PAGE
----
The World Economic Forum (WEF) has ranked Zimbabwe among the worst countries in telecommunications competiveness according to the 2010/11 Global Information Technology report released on Tuesday.
WEF said the country had remained a poor technological performer in the last year.
According to the GITR, since the inaugural 2006/7 survey Zimbabwe ranking has been dropping from 177 in 2006–2007, 125 (2007–2008) and 132 in both 2008–2009 and 2009–2010.
“Zambia and Mozambique have significantly improved their showings, though each at its own pace, whereas Zimbabwe has remained among the worst performers throughout the period,” reads part of the report.
WEF ranked the inclusive government’s prioritisation of Information, communications and Technology (ICT) issues at 116, with government’s procurement of advanced technology and importance of ICT to government vision ranked 123 and 127 respectively.
Government’s success in ICT promotion was ranked 126.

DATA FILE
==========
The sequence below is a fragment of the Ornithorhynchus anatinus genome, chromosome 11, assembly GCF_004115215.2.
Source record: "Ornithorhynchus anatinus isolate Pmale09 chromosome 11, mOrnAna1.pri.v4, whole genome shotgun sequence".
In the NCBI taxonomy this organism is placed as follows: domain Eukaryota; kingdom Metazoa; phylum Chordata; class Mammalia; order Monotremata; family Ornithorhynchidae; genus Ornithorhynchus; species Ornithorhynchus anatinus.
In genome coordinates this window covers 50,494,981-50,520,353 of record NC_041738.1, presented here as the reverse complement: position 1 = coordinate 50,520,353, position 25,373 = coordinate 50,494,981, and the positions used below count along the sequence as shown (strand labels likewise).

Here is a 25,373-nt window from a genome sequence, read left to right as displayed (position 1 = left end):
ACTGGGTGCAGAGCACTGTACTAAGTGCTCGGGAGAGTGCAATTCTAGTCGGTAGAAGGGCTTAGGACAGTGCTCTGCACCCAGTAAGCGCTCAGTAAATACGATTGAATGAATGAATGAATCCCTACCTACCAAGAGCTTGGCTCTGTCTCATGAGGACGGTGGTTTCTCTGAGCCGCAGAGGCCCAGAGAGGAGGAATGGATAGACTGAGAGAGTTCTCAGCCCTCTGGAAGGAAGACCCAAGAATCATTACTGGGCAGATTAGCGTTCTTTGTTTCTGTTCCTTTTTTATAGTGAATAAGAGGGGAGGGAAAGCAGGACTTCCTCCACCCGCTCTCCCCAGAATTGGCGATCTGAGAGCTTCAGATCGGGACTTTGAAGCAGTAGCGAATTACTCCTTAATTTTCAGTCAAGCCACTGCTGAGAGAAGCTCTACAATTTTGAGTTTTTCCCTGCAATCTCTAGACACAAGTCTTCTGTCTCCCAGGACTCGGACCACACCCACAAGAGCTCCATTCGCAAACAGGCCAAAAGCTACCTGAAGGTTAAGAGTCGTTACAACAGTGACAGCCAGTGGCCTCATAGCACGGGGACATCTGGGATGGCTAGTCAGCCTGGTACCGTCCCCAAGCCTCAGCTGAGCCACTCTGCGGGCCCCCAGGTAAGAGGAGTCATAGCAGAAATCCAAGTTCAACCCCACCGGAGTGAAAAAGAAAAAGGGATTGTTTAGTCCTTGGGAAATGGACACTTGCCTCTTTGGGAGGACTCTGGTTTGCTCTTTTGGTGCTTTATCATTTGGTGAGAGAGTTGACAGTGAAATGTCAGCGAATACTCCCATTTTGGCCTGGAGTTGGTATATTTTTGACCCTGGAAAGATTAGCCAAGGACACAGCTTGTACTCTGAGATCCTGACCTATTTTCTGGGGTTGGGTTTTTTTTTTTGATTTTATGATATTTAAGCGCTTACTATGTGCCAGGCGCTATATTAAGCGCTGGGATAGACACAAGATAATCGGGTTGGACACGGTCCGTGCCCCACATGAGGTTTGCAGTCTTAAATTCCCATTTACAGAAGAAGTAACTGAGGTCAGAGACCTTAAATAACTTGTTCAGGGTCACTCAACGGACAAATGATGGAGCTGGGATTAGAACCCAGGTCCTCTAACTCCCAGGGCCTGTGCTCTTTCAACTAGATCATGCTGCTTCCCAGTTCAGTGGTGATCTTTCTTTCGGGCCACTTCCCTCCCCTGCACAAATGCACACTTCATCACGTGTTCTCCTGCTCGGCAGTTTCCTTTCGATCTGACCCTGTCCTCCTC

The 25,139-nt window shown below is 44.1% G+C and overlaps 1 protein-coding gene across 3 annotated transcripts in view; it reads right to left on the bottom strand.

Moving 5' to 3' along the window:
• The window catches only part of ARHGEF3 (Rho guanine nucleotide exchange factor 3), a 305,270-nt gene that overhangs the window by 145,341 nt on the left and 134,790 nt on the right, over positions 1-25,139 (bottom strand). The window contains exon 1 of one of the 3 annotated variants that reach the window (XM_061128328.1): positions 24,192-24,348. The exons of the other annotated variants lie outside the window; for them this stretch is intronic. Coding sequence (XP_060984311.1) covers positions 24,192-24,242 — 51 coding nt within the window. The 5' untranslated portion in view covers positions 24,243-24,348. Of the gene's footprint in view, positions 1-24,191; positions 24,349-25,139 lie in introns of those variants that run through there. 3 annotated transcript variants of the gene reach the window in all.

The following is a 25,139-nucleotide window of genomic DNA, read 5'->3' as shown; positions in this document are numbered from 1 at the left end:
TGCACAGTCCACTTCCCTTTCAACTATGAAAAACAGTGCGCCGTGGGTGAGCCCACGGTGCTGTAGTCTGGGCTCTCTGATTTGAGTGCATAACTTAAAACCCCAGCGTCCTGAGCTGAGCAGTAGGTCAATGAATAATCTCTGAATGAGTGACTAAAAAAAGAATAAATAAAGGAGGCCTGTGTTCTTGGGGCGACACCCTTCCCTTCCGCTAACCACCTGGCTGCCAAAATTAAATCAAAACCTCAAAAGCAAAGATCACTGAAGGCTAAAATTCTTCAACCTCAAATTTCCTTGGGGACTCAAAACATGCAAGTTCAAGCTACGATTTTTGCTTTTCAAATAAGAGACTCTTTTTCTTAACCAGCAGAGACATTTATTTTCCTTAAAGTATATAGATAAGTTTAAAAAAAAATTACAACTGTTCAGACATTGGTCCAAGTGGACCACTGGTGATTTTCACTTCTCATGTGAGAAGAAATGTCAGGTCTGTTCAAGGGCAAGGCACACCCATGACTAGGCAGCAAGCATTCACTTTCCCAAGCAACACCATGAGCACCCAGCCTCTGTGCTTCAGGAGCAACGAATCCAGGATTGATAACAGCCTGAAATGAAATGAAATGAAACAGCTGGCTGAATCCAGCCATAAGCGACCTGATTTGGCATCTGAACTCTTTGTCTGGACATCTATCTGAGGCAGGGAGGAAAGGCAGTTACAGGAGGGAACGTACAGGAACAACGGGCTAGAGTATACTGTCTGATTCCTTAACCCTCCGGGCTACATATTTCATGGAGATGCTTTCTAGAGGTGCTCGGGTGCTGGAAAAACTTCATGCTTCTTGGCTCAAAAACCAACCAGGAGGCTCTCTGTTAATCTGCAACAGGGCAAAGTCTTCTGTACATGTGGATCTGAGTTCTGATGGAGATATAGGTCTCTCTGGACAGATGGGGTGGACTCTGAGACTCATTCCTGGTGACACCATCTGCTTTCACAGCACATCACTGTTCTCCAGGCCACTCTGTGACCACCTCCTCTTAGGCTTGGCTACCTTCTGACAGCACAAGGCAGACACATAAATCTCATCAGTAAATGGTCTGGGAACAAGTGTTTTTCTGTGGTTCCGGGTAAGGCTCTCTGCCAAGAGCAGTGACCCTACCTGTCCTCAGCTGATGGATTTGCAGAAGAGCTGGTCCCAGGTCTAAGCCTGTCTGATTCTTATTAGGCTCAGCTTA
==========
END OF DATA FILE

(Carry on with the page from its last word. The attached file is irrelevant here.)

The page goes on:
On infrastructure, usage/uptake and more particularly, readiness, the country scored poorly as it was ranked 125.
Poor scores were also scored under business usage as indicated by technology absorption, impact of ICT on new products/services, extent of business Internet use and capacity for innovation.
However, there were notable improvements on the burden of government regulation (79 place) and 92 on number of procedures to start a business.
On usage of virtual social networks (Facebook, Twitter, LinkedIn) for professional and personal communication Zimbabwe occupies slot 125 and 127 on Internet access in schools.
The report said that assessment of sub-Saharan Africa’s networked readiness continues to be disappointing, with the majority of the region lagging in the bottom half of the NRI rankings expect for Mauritius (47th) and South Africa (61st).
“Even though ICT penetration rates have soared in the region over recent years, boosted by mobile telephony, and many countries have started to leverage more and more ICT to improve efficiency and reach out more and more to citizens, sub-Saharan Africa does not seem to have progressed as much and as fast as other areas of the world,” reads part of the report.
The report further added that underdeveloped infrastructure, inefficient markets, opaque regulatory environments, inadequate educational standards and widespread poverty were
In producing the influential GITR, the WEF’s researchers tapped into international bodies like the International Telecommunications Union, the United Nations and the World Bank.